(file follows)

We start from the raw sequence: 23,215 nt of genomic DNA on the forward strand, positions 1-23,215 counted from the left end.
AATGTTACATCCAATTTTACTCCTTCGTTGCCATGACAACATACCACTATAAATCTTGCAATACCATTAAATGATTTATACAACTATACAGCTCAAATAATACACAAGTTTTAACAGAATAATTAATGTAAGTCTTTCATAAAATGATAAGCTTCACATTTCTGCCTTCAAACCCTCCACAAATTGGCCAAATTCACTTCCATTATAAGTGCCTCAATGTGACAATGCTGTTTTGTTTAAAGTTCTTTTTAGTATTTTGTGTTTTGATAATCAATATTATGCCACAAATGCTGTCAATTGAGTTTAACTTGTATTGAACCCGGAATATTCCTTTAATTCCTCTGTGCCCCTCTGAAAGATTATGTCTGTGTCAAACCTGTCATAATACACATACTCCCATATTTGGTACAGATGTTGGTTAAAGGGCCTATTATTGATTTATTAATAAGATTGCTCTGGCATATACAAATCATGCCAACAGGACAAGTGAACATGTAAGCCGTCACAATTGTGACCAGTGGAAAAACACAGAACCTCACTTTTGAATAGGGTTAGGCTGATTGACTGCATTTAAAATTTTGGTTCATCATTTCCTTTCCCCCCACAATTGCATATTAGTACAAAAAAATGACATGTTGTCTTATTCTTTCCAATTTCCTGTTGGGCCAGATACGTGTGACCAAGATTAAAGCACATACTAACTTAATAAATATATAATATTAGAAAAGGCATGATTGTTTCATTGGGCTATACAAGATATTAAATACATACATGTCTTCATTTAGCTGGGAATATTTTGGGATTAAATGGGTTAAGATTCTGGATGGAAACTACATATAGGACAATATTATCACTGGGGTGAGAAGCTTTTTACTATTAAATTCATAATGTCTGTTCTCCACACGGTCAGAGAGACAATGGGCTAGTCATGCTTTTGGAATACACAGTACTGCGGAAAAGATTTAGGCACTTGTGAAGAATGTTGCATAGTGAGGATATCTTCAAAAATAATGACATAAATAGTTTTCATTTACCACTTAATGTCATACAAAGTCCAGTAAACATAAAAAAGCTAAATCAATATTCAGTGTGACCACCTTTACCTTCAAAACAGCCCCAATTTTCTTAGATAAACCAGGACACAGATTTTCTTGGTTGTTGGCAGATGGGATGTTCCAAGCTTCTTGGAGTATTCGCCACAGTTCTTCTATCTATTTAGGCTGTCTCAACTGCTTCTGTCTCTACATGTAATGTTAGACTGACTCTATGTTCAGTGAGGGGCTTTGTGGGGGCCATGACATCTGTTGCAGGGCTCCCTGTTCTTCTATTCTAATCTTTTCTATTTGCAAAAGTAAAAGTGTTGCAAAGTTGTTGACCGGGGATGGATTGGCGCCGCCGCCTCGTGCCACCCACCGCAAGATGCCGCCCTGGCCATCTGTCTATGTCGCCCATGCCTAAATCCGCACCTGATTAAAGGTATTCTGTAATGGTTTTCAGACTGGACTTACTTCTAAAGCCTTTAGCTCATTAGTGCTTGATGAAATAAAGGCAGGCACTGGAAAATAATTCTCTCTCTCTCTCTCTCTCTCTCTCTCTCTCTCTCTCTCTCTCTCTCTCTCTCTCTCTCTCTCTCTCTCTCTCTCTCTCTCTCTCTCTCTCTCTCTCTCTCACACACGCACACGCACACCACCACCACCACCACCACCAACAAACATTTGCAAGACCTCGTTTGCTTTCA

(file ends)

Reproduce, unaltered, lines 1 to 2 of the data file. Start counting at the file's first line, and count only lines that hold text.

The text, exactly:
We start from the raw sequence: 23,215 nt of genomic DNA on the forward strand, positions 1-23,215 counted from the left end.
AATGTTACATCCAATTTTACTCCTTCGTTGCCATGACAACATACCACTATAAATCTTGCAATACCATTAAATGATTTATACAACTATACAGCTCAAATAATACACAAGTTTTAACAGAATAATTAATGTAAGTCTTTCATAAAATGATAAGCTTCACATTTCTGCCTTCAAACCCTCCACAAATTGGCCAAATTCACTTCCATTATAAGTGCCTCAATGTGACAATGCTGTTTTGTTTAAAGTTCTTTTTAGTATTTTGTGTTTTGATAATCAATATTATGCCACAAATGCTGTCAATTGAGTTTAACTTGTATTGAACCCGGAATATTCCTTTAATTCCTCTGTGCCCCTCTGAAAGATTATGTCTGTGTCAAACCTGTCATAATACACATACTCCCATATTTGGTACAGATGTTGGTTAAAGGGCCTATTATTGATTTATTAATAAGATTGCTCTGGCATATACAAATCATGCCAACAGGACAAGTGAACATGTAAGCCGTCACAATTGTGACCAGTGGAAAAACACAGAACCTCACTTTTGAATAGGGTTAGGCTGATTGACTGCATTTAAAATTTTGGTTCATCATTTCCTTTCCCCCCACAATTGCATATTAGTACAAAAAAATGACATGTTGTCTTATTCTTTCCAATTTCCTGTTGGGCCAGATACGTGTGACCAAGATTAAAGCACATACTAACTTAATAAATATATAATATTAGAAAAGGCATGATTGTTTCATTGGGCTATACAAGATATTAAATACATACATGTCTTCATTTAGCTGGGAATATTTTGGGATTAAATGGGTTAAGATTCTGGATGGAAACTACATATAGGACAATATTATCACTGGGGTGAGAAGCTTTTTACTATTAAATTCATAATGTCTGTTCTCCACACGGTCAGAGAGACAATGGGCTAGTCATGCTTTTGGAATACACAGTACTGCGGAAAAGATTTAGGCACTTGTGAAGAATGTTGCATAGTGAGGATATCTTCAAAAATAATGACATAAATAGTTTTCATTTACCACTTAATGTCATACAAAGTCCAGTAAACATAAAAAAGCTAAATCAATATTCAGTGTGACCACCTTTACCTTCAAAACAGCCCCAATTTTCTTAGATAAACCAGGACACAGATTTTCTTGGTTGTTGGCAGATGGGATGTTCCAAGCTTCTTGGAGTATTCGCCACAGTTCTTCTATCTATTTAGGCTGTCTCAACTGCTTCTGTCTCTACATGTAATGTTAGACTGACTCTATGTTCAGTGAGGGGCTTTGTGGGGGCCATGACATCTGTTGCAGGGCTCCCTGTTCTTCTATTCTAATCTTTTCTATTTGCAAAAGTAAAAGTGTTGCAAAGTTGTTGACCGGGGATGGATTGGCGCCGCCGCCTCGTGCCACCCACCGCAAGATGCCGCCCTGGCCATCTGTCTATGTCGCCCATGCCTAAATCCGCACCTGATTAAAGGTATTCTGTAATGGTTTTCAGACTGGACTTACTTCTAAAGCCTTTAGCTCATTAGTGCTTGATGAAATAAAGGCAGGCACTGGAAAATAATTCTCTCTCTCTCTCTCTCTCTCTCTCTCTCTCTCTCTCTCTCTCTCTCTCTCTCTCTCTCTCTCTCTCTCTCTCTCTCTCTCTCTCTCTCTCTCTCTCTCTCACACACGCACACGCACACCACCACCACCACCACCACCAACAAACATTTGCAAGACCTCGTTTGCTTTCA